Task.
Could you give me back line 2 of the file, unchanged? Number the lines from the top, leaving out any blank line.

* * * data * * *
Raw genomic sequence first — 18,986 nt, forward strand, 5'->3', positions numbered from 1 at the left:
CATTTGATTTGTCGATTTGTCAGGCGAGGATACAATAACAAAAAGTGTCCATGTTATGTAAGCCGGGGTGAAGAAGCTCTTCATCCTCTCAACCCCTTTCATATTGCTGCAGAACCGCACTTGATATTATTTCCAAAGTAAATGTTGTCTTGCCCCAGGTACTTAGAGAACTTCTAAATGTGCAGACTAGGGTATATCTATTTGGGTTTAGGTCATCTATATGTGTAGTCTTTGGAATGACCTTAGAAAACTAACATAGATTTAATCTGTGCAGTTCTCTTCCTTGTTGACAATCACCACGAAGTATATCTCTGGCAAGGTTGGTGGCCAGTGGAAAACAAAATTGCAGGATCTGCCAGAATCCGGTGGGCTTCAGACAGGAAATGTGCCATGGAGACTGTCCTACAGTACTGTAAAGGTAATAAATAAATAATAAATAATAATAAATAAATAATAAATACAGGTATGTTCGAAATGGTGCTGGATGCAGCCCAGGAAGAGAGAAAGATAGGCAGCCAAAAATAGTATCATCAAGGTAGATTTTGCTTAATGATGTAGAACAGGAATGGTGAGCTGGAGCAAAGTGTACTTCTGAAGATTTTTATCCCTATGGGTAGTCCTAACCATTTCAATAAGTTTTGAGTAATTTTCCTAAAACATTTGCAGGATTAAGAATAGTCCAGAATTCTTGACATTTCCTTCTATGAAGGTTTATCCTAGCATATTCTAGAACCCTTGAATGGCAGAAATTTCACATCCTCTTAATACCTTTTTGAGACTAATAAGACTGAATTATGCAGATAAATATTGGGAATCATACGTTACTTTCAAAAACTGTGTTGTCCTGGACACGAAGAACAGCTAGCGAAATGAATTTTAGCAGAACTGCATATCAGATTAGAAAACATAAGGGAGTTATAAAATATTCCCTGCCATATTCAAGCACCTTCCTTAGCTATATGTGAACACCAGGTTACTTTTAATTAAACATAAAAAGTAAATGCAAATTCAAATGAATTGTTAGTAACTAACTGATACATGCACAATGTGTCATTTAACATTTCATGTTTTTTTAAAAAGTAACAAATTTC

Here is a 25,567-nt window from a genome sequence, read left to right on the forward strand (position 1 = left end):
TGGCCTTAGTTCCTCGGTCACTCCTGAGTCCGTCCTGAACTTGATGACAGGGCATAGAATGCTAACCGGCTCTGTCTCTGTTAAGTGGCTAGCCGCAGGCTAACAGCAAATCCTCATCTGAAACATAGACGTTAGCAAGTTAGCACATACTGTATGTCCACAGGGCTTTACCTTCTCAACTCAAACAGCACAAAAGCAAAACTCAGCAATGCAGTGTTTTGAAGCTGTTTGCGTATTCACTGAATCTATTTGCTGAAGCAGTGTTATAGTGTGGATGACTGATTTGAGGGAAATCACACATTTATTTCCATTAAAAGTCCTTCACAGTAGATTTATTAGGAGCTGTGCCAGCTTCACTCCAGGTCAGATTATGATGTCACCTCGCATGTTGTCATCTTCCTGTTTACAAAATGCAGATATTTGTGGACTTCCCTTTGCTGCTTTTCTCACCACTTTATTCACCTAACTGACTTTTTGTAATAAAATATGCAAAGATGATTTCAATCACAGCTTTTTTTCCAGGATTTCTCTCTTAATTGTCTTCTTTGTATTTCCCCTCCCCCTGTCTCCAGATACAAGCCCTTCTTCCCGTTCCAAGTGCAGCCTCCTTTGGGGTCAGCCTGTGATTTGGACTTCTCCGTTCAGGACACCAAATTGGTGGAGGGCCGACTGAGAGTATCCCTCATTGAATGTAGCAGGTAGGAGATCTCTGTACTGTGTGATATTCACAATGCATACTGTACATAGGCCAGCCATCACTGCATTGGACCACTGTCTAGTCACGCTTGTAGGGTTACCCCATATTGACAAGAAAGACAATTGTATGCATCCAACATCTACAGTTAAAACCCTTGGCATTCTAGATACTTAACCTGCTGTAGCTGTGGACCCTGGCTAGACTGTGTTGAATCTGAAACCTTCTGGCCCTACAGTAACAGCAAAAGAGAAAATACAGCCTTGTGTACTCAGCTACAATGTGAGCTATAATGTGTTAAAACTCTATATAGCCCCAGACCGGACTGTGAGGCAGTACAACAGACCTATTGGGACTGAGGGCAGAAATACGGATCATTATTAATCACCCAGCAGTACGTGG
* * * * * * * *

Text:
CATTTGATTTGTCGATTTGTCAGGCGAGGATACAATAACAAAAAGTGTCCATGTTATGTAAGCCGGGGTGAAGAAGCTCTTCATCCTCTCAACCCCTTTCATATTGCTGCAGAACCGCACTTGATATTATTTCCAAAGTAAATGTTGTCTTGCCCCAGGTACTTAGAGAACTTCTAAATGTGCAGACTAGGGTATATCTATTTGGGTTTAGGTCATCTATATGTGTAGTCTTTGGAATGACCTTAGAAAACTAACATAGATTTAATCTGTGCAGTTCTCTTCCTTGTTGACAATCACCACGAAGTATATCTCTGGCAAGGTTGGTGGCCAGTGGAAAACAAAATTGCAGGATCTGCCAGAATCCGGTGGGCTTCAGACAGGAAATGTGCCATGGAGACTGTCCTACAGTACTGTAAAGGTAATAAATAAATAATAAATAATAATAAATAAATAATAAATACAGGTATGTTCGAAATGGTGCTGGATGCAGCCCAGGAAGAGAGAAAGATAGGCAGCCAAAAATAGTATCATCAAGGTAGATTTTGCTTAATGATGTAGAACAGGAATGGTGAGCTGGAGCAAAGTGTACTTCTGAAGATTTTTATCCCTATGGGTAGTCCTAACCATTTCAATAAGTTTTGAGTAATTTTCCTAAAACATTTGCAGGATTAAGAATAGTCCAGAATTCTTGACATTTCCTTCTATGAAGGTTTATCCTAGCATATTCTAGAACCCTTGAATGGCAGAAATTTCACATCCTCTTAATACCTTTTTGAGACTAATAAGACTGAATTATGCAGATAAATATTGGGAATCATACGTTACTTTCAAAAACTGTGTTGTCCTGGACACGAAGAACAGCTAGCGAAATGAATTTTAGCAGAACTGCATATCAGATTAGAAAACATAAGGGAGTTATAAAATATTCCCTGCCATATTCAAGCACCTTCCTTAGCTATATGTGAACACCAGGTTACTTTTAATTAAACATAAAAAGTAAATGCAAATTCAAATGAATTGTTAGTAACTAACTGATACATGCACAATGTGTCATTTAACATTTCATGTTTTTTTAAAAAGTAACAAATTTC